Our forecasting system follows principles of collective intelligence and consists of the five phases below:
Phase 1 – Scanning
We first scan the scientific literature, media, Internet, interviews, and other sources to accumulate background data.
Phase 2 – Analysis
Next we organize the scanning data into an analysis consisting of a summary, other forecast data, the event being forecast, and trends opposing and driving each forecast. These key elements are defined below. The analyses are valuable because they summarize the best available knowledge on any forecast in a convenient format.
Adoption Level and Market Size Data summarize available information on the present adoption level, any forecasts that are available, estimates of economic demand, and other relevant data points.
Event Being Forecast is a precisely defined adoption level, milestone, or target to be forecast. Technologies are tracked as they pass through the typical life cycle of commercial introduction (>0%), take-off (15%), mainstream use (30%), etc. See Adoption Stages. We typically use the 30% adoption level because technologies enter the economic mainstream at this point, but others are used where appropriate.
Social trends follow a similar life cycle, but the forecasts focus on differing adoption data that are most crucial to the trend, as well as social impacts generally. Wild cards focus on forecasting probability and impact levels.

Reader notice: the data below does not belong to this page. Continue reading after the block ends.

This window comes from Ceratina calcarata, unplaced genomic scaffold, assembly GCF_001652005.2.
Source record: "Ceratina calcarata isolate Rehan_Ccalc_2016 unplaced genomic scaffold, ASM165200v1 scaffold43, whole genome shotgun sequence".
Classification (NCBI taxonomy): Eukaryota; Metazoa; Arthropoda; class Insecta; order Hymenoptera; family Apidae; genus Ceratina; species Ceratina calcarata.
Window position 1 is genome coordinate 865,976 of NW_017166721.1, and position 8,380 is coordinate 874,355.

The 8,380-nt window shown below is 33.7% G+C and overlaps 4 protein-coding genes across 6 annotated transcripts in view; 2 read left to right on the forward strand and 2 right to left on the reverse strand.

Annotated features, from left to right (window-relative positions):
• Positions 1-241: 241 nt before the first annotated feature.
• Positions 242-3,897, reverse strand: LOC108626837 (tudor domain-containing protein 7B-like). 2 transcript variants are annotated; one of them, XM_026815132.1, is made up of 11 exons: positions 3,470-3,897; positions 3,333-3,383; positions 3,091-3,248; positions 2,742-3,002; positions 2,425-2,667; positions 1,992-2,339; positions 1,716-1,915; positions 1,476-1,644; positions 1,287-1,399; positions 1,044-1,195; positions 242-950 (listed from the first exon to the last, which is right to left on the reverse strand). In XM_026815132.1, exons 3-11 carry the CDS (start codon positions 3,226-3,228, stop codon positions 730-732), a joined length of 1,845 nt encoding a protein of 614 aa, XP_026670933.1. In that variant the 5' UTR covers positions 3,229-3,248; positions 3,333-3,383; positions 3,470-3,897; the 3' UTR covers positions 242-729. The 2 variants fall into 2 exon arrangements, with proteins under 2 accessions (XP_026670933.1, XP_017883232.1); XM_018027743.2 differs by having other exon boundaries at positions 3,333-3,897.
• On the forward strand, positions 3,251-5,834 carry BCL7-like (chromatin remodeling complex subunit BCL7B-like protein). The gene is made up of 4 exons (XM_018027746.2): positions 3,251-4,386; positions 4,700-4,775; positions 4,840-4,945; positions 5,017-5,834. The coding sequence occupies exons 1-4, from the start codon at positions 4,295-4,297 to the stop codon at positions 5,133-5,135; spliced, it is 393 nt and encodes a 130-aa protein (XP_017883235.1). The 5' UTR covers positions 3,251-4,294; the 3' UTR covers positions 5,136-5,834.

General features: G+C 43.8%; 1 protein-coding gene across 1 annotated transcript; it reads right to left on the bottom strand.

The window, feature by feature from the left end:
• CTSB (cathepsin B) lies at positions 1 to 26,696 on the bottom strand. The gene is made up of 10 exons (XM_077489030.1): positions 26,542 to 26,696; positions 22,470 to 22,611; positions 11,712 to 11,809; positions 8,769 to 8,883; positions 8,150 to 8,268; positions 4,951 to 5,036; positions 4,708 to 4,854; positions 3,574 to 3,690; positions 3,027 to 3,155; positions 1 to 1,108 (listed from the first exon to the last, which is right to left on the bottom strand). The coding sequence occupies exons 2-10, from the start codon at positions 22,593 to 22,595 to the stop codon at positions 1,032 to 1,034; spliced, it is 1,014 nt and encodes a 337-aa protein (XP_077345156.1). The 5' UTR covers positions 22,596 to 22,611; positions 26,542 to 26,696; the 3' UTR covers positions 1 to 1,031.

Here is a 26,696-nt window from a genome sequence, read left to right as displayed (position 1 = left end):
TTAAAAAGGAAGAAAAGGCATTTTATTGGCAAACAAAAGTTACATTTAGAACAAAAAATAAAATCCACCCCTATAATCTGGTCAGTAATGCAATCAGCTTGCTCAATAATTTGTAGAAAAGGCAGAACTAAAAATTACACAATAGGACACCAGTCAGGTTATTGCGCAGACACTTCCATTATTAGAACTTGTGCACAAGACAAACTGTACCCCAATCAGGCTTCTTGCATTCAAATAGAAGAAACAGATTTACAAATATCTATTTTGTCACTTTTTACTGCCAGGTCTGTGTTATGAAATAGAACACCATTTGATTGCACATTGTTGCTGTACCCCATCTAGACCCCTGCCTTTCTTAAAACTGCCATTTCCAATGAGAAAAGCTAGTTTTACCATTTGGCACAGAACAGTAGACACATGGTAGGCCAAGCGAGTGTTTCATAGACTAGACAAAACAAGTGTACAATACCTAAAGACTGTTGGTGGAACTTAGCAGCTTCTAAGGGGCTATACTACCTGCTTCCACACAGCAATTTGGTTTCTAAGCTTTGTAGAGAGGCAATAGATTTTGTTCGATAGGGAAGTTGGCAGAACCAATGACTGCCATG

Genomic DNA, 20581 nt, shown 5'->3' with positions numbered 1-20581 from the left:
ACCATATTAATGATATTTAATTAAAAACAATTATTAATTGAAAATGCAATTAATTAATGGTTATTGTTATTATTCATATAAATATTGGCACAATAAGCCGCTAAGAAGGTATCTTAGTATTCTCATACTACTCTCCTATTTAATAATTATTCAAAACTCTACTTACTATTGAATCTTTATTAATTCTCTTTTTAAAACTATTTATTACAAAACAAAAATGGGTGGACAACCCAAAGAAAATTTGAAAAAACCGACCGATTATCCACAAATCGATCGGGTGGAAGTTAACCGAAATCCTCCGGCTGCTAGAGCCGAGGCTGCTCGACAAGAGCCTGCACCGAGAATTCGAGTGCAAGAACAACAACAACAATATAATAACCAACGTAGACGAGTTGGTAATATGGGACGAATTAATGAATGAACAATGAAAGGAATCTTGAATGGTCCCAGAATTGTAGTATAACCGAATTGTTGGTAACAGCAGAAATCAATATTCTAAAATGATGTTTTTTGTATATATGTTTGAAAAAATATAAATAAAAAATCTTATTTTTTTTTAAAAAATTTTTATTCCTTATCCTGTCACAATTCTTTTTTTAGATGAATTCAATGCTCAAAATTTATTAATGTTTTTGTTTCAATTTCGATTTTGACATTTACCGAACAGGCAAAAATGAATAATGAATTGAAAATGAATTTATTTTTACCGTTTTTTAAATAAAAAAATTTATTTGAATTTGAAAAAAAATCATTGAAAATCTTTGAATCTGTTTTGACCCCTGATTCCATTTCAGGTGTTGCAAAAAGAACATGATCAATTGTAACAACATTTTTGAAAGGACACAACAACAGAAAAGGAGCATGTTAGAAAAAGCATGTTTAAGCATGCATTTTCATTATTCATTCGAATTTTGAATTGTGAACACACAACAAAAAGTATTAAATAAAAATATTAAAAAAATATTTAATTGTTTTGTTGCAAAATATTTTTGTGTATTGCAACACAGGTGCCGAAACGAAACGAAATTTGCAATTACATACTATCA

Cons consist of trends opposing adoption. Cons can take the form of limited performance, high cost, political obstacles, lack of social acceptance, limited business development, and other factors.
Pros comprise trends driving the event. They typically describe breakthroughs, business investment, examples of successful adoption, changes in government policy, statements by prominent authorities and the like.
Phase 3 – Expert Survey
Our experts go online to integrate all this information using their best knowledge and judgment . The panel includes a rich mix of differing perspectives. TechCast strives to enlist competent authorities with advanced degrees, extensive publications, relevant experience, and breadth of knowledge. They are asked to focus on areas they feel most knowledgeable about, so not all respond to all forecasts. Delphi surveys are considered reliable if they include a dozen or more experts, and we surpass that criterion considerably. (1)
Phase 4 – Results
The system aggregates these estimates to produce forecasts that are updated in real time. Frequency distributions are also provided to enhance transparency. The data are presented in various formats that enhance understanding, as in the Forecast Tables and the bubble charts highlighting strategic analyses for each field.
Phase 5 – Iterations
Experts’ comments and new background data are incorporated in an updated forecast, and this process is repeated every year or so to track the forecast over time, allowing us to extrapolate the best possible results. Arrival dates are also noted to evaluate the accuracy of forecasts. TechCast analyzes the results to identify an Optimism-Pessimism rating for each expert and to identify which qualities make more accurate experts.
1. Harold Linstone and Murray Turoff, The Delphi Method (Reading, Mass: Addison-Wesley, 1975)